• This is a rush transcript from "On the Record," April 14, 2011. This copy may not be in its final form and may be updated.

    GRETA VAN SUSTEREN, FOX NEWS HOST: Did you hear about Wisconsin Governor Scott Walker? He was a star witness today on Capitol Hill. The governor was called to testify at a House hearing. Today, Governor Walker went "On the Record."

    (BEGIN VIDEOTAPE)

    VAN SUSTEREN: Governor, nice to see you.

    GOV. SCOTT WALKER, R- WIS.: Good to be here.

    VAN SUSTEREN: Why are you here in Washington?

    WALKER: I testified in front of one of the committees in the House and Congress and talked about the reforms we put in place to make government work better and they loved hearing about it.

    VAN SUSTEREN: If the collective bargaining goes through, does this mean there will be no layoffs for teachers?

    WALKER: It depends on the district. Districts that invoke those tools, you are not going to see massive lay-offs. We can't guarantee every school district, but the massive layoffs you see in other state across the country will be avoided because of these reforms.

    VAN SUSTEREN: Right now it is hung up in the courts so it is not in effect, right, the collective bargaining?

    WALKER: I signed the bill into law almost a month ago. The circuit court has held it up because of a technicality. It is not a matter of if, but when it becomes law and that should be soon.

    VAN SUSTEREN: I take it you want to have it soon.

    WALKER: The sooner we can do it -- we did this as part of a budget repair bill for the fiscal year we did it to set it up for the next budget. We faced a $3.6 billion dollar deficit this allows us to save 1.7 billion dollars that more than offsets cuts we have in spending to local governments.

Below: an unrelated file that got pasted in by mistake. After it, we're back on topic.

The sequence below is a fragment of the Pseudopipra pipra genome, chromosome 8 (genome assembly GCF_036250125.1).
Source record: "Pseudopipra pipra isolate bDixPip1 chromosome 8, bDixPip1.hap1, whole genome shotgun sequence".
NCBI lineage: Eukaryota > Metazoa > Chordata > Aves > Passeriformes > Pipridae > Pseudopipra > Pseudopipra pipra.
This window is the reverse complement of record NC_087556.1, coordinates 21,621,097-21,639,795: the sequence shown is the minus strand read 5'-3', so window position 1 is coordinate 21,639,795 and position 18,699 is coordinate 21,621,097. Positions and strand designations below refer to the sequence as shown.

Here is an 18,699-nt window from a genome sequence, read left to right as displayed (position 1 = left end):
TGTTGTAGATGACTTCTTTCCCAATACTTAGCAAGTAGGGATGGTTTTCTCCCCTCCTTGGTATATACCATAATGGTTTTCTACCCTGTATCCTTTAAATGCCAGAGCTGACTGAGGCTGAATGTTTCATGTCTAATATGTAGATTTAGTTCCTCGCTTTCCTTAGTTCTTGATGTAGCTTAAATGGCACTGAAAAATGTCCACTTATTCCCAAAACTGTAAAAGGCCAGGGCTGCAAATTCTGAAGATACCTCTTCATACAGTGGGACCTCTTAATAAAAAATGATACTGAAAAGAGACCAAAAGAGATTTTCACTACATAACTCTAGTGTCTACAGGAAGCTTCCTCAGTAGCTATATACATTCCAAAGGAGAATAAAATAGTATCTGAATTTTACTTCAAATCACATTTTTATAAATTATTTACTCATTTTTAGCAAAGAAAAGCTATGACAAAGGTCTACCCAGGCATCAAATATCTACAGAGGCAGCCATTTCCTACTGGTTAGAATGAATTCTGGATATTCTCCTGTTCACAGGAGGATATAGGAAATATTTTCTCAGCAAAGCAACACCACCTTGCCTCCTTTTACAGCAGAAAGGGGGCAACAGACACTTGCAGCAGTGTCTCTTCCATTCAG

VAN SUSTEREN: Explain to me, in light of that, the big [thing] in the court system is not giving up -- know the toys, your opponents. Why don't we just run back in, you have your quorum, the assembly, house and the Senate and you're going to sign it. Why not go back into court and do it? You can have it done in three days?

    WALKER: The belief among the lawmakers [is] what they did is legal and by backtracking that implies they didn't. For any attorney I've found other than those working for -- believe whether you agree with the law or not, they believe what the state Senate did was legal.

    VAN SUSTEREN: But your hands are tied. Had you don't that you would have this tool that you think is so important.

    WALKER: Our great concern was and for some reason if it off until June that would be a different matter they would have to consider bringing it up in the state budget which is the next spot we could act and realistically on and get it through. In this case if it gets resolved this week or income book we are in good shape.

    VAN SUSTEREN: Then it goes to the Wisconsin Supreme Court.

    WALKER: If the circuit court rules it was legitimate -- I'm an optimist. I think the judge knows it is right and just wanted to not deal with it. I think the law is clear if the judge in the circuit court rules that way, we are in good shape.

    VAN SUSTEREN: If you lose in the circuit court are you going back in immediately?

    WALKER: I think we have to look at that there has been good standing on the basis the law was followed. People may interpret what they like, but you interpret what is there in black and white. It shows what they did was legitimate.